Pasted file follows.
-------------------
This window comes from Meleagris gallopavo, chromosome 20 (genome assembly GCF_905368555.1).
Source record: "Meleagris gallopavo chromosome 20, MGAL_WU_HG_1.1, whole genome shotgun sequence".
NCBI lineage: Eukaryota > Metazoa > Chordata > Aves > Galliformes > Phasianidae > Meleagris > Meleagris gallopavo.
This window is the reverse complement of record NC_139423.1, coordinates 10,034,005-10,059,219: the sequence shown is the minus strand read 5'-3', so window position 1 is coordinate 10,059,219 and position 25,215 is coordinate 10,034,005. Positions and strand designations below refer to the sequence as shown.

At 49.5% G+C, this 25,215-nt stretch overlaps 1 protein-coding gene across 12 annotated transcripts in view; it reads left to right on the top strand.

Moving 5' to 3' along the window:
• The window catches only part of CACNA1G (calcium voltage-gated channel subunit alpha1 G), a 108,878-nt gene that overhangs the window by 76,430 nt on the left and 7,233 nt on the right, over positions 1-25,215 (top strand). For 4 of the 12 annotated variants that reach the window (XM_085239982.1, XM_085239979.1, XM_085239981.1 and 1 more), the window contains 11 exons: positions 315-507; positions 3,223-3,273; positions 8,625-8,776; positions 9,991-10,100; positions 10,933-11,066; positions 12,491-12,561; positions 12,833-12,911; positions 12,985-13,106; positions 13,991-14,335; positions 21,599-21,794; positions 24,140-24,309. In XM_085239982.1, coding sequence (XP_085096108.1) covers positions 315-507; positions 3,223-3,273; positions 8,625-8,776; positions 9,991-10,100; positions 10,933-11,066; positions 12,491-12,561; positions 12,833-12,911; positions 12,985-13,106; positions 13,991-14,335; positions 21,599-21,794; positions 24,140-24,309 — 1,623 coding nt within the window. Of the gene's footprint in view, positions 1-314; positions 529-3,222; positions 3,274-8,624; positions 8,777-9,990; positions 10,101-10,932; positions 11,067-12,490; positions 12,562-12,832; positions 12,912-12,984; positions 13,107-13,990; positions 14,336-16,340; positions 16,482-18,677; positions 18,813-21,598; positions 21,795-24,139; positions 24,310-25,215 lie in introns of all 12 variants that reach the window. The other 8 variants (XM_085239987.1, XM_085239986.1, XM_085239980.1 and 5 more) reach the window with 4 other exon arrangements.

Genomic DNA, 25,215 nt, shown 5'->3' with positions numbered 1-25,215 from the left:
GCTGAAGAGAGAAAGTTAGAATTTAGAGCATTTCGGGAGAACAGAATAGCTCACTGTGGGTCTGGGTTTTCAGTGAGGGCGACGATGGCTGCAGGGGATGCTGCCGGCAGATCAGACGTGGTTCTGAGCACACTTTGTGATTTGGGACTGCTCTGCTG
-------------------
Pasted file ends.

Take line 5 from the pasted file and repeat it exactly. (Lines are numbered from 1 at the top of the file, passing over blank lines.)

At 49.5% G+C, this 25,215-nt stretch overlaps 1 protein-coding gene across 12 annotated transcripts in view; it reads left to right on the top strand.